You could probably say that the idea of the Latin lover started with legendary Italian lothario Giacomo Casanova. But Hollywood has taken the notion and ran with it for decades, so much so that is has become a commonly accepted Latin stereotype. Who really started it? And why won’t it die? Who is continuing the falsehood that all Latinos are Latin lovers? Let’s look at the actors who have carried this mantle throughout Hollywood history.
Italian actor Rudolph Valentino was the first Latin Lover in Hollywood. He rose to fame in silent films including The Four Horsemen of the Apocalypse, The Sheik, Blood and Sand, and The Son of the Sheik. Valentino’s death in 1926, at the age of 31, caused a widespread panic among his fans; about 100,000 people filled the streets during his funeral.
Mexican actor Ramon Novarro (a cousin to Mexican Hollywood star Dolores del Rio) took over the title of “Latin lover” after Valentino was gone. His last name was Samaniego, but Ramon was encouraged to change it to Novarro.
Rod La Rocque
Rod La Rocque, the son of a French-Canadian, played the role of Latin lover during his film career, which spanned from 1914’s The Showman, to 1941’s Meet John Doe.
Born Jose Paige, Don Alvarado also acted in roles, which fell under the Latin lover category. Some of his films include The Loves of Carmen (1927), Drums of Love (1928), and Rose of the Rio Grande (1938).
Born in Spain, actor Antonio Moreno starred opposite major Hollywood stars, including Gloria Swanson (1922, My American Wife), Greta Garbo (1926, The Temptress), and Clara Bow (1927, It). Playing the Latin lover in several roles, Moreno also acted in various Mexican films during his career.
You didn’t have to be Latin, French, or Italian to get in on Hollywood’s Latin lover craze. Jewish actor Jacob Krantz (aka Jack Crane) changed his name to Ricardo Cortez (the irony is that many Latin actors would have to do the exact opposite for roles in later years). His studio did this to cash in on the fame of Valentino; Krantz’s brother Stanley, a cinematographer, also changed his surname to Cortez.
Gilbert Roland is another name which comes up when talking about the Latin lovers of Hollywood. The Mexican actor is known for various roles however, including Armand in 1926’s Camille, Victor “Gaucho” Ribera in 1952 The Bad and the Beautiful, and The Cisco Kid.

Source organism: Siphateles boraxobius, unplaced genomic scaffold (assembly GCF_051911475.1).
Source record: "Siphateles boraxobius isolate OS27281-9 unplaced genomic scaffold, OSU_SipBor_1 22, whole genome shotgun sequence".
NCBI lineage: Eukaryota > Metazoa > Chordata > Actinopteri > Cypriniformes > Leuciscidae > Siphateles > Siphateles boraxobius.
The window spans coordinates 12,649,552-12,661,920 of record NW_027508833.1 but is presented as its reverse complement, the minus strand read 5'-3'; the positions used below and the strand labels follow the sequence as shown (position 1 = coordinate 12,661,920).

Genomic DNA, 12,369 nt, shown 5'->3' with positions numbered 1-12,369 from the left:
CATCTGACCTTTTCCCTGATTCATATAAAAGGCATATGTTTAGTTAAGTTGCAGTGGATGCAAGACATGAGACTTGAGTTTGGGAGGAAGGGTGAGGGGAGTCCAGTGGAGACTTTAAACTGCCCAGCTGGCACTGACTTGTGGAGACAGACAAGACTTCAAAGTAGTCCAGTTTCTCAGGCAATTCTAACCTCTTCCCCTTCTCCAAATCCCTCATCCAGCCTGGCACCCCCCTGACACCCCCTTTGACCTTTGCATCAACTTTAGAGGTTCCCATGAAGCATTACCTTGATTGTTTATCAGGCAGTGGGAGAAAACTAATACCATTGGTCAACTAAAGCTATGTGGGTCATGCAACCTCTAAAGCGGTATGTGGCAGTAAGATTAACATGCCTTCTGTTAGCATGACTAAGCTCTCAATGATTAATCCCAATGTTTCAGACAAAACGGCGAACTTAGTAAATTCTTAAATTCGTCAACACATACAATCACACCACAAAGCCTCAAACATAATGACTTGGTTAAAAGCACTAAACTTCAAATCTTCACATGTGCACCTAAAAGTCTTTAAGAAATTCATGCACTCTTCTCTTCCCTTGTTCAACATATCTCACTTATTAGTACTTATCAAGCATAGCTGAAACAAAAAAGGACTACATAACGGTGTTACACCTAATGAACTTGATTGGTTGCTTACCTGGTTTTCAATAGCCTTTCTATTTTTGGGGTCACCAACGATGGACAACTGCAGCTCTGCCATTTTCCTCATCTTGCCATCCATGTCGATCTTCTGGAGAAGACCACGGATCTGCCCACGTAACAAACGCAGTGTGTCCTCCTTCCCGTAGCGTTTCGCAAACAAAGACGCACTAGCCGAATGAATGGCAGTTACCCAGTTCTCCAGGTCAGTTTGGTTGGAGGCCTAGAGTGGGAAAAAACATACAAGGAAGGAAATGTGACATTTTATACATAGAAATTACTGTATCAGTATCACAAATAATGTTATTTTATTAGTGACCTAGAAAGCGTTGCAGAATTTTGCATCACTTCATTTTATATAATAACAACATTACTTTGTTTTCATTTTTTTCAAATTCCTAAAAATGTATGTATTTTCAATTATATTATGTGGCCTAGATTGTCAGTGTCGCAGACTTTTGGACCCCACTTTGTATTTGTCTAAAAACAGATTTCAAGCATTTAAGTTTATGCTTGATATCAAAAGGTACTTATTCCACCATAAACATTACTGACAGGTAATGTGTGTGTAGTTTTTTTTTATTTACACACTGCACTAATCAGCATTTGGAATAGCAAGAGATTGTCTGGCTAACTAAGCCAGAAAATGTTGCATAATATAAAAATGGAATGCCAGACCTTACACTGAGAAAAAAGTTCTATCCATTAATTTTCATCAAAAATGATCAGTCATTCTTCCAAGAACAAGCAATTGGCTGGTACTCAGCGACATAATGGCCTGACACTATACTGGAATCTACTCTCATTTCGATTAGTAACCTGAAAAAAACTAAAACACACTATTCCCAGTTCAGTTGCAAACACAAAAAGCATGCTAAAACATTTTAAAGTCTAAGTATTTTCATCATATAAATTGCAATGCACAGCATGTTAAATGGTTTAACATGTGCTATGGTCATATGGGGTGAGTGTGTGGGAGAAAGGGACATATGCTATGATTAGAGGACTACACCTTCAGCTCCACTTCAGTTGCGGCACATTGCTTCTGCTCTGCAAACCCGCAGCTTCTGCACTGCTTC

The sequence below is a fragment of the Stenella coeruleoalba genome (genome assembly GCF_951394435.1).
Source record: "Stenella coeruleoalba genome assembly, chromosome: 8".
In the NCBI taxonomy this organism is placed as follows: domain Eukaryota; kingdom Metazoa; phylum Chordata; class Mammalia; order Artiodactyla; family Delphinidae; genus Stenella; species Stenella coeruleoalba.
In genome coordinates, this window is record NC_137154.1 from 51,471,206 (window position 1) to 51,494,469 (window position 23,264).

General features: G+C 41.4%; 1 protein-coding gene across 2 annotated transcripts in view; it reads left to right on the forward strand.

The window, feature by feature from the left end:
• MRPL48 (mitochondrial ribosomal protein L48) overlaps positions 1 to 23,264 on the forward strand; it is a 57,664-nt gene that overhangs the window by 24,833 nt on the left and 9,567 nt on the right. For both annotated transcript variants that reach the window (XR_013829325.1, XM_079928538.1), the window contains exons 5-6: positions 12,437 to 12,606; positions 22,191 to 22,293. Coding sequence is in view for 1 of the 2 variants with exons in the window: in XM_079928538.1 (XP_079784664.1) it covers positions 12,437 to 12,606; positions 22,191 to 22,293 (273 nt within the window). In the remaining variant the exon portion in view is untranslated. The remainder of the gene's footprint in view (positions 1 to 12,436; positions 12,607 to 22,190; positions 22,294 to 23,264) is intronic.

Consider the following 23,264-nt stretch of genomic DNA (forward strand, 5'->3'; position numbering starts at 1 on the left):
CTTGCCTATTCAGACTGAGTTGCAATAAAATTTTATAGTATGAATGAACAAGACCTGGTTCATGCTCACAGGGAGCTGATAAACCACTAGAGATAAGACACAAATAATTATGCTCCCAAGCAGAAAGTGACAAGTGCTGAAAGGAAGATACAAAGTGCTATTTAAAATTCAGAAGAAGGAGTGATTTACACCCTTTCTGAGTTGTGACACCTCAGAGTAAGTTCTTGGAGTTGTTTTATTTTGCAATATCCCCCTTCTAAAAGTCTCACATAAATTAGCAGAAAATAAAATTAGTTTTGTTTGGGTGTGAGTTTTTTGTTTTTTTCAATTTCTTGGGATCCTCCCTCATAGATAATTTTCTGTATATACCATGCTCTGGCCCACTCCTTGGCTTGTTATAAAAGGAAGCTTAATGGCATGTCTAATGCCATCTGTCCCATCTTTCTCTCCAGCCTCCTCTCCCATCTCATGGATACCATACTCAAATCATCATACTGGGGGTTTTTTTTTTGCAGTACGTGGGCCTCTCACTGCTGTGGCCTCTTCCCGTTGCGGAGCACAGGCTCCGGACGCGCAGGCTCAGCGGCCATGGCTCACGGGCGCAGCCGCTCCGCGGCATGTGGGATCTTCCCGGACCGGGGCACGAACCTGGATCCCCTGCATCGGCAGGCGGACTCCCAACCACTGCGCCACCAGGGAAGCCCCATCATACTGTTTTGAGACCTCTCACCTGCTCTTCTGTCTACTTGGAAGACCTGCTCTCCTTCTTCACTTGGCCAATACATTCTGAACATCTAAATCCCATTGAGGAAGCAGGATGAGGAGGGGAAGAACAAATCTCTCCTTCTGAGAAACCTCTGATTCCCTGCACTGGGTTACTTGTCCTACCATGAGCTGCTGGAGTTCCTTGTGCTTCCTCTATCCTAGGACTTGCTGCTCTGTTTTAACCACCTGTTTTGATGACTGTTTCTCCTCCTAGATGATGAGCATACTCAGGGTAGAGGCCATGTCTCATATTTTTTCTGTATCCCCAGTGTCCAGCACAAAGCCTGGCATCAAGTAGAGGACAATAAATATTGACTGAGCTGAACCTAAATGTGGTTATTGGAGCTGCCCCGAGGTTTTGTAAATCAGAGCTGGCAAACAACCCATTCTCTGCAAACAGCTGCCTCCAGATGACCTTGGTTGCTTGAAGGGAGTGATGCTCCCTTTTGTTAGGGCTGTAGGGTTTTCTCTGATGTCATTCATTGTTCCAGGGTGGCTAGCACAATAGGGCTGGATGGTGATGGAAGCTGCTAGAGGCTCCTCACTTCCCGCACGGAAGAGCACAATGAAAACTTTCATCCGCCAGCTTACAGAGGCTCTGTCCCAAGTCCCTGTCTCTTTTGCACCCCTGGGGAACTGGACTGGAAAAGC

Remember the over-the-top romantic cartoon skunk, Pepe Le Pew? He was modeled after French actor Charles Boyer’s role as Pepe Le Moko, in the film, Algiers. If Valentino was the original Latin Lover, Charles Boyer was the original French Lover.
He played everything from The Cisco Kid, to Ram Dass in The Little Princess, to The Joker on Batman, but Cuban-Spanish actor Cesar Romero, too, played the role of Latin lover. So much so that Romero even came out with an album, entitled Songs by a Latin Lover.
Argentinian actor Fernando Lamas was an actor, who played Latin lover roles, and as such became a legendary Hollywood heartthrob. He was the inspiration for Billy Crystal’s Saturday Night Live character, Fernando, who had the famous catchline, “you look marvelous!”
The apple doesn’t fall far from the tree. Lorenzo Lamas, son of Fernando Lamas, continued the Latin Lover legacy of his father. The actor became a big heartthrob in the 1980s.
At different points in Hollywood history (and depending on what the accent was, and who had it), an accent could mean the end (as when talkies started), or the beginning, of a successful acting career. His accent (Mexican/Spanish) was one of the factors that made Ricardo Montalban a star. One of his varied roles was that of Roberto Santos, in the 1953 film, Latin Lovers.
Italy produced a number of Hollywood’s Latin lovers; one of these was Marcello Mastroianni. The actor, who was actually nicknamed, the “Latin lover,” starred in films including La Dolce Vita, 8½, and City of Women.
Spanish actor Antonio Banderas is a major example of the modern-day Latin lover in Hollywood. He has perpetuated the stereotype in films such as The Mask of Zorro, Desperado, and even as an animated cat in Puss in Boots.
Although it is a comedy, How to Be a Latin Lover, starring Mexican actor Eugenio Derbez, is a continuation of one of the stereotypes that Latins can’t seem to escape — that of the Latin lover. In the film, Eugenio plays Maximo, a gigolo who lives off of rich, older women.